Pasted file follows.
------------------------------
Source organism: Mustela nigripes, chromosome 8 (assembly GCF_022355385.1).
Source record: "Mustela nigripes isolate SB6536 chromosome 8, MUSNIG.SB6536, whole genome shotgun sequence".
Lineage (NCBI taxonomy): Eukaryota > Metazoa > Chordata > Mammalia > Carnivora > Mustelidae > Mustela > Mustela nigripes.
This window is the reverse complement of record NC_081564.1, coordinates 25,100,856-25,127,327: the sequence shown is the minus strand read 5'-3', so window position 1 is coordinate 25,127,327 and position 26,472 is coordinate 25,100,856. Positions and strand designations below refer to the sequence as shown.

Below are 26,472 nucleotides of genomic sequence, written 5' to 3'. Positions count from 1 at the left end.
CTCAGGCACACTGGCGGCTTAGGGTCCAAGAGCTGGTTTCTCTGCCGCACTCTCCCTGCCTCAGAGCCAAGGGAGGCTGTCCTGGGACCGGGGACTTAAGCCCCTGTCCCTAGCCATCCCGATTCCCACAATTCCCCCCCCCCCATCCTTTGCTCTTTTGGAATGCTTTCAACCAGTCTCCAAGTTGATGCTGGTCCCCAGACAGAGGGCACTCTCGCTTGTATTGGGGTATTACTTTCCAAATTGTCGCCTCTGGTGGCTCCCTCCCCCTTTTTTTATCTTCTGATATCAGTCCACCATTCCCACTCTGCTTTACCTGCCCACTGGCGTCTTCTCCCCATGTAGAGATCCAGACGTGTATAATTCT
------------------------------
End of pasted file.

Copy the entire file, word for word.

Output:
Source organism: Mustela nigripes, chromosome 8 (assembly GCF_022355385.1).
Source record: "Mustela nigripes isolate SB6536 chromosome 8, MUSNIG.SB6536, whole genome shotgun sequence".
Lineage (NCBI taxonomy): Eukaryota > Metazoa > Chordata > Mammalia > Carnivora > Mustelidae > Mustela > Mustela nigripes.
This window is the reverse complement of record NC_081564.1, coordinates 25,100,856-25,127,327: the sequence shown is the minus strand read 5'-3', so window position 1 is coordinate 25,127,327 and position 26,472 is coordinate 25,100,856. Positions and strand designations below refer to the sequence as shown.

Below are 26,472 nucleotides of genomic sequence, written 5' to 3'. Positions count from 1 at the left end.
CTCAGGCACACTGGCGGCTTAGGGTCCAAGAGCTGGTTTCTCTGCCGCACTCTCCCTGCCTCAGAGCCAAGGGAGGCTGTCCTGGGACCGGGGACTTAAGCCCCTGTCCCTAGCCATCCCGATTCCCACAATTCCCCCCCCCCCATCCTTTGCTCTTTTGGAATGCTTTCAACCAGTCTCCAAGTTGATGCTGGTCCCCAGACAGAGGGCACTCTCGCTTGTATTGGGGTATTACTTTCCAAATTGTCGCCTCTGGTGGCTCCCTCCCCCTTTTTTTATCTTCTGATATCAGTCCACCATTCCCACTCTGCTTTACCTGCCCACTGGCGTCTTCTCCCCATGTAGAGATCCAGACGTGTATAATTCT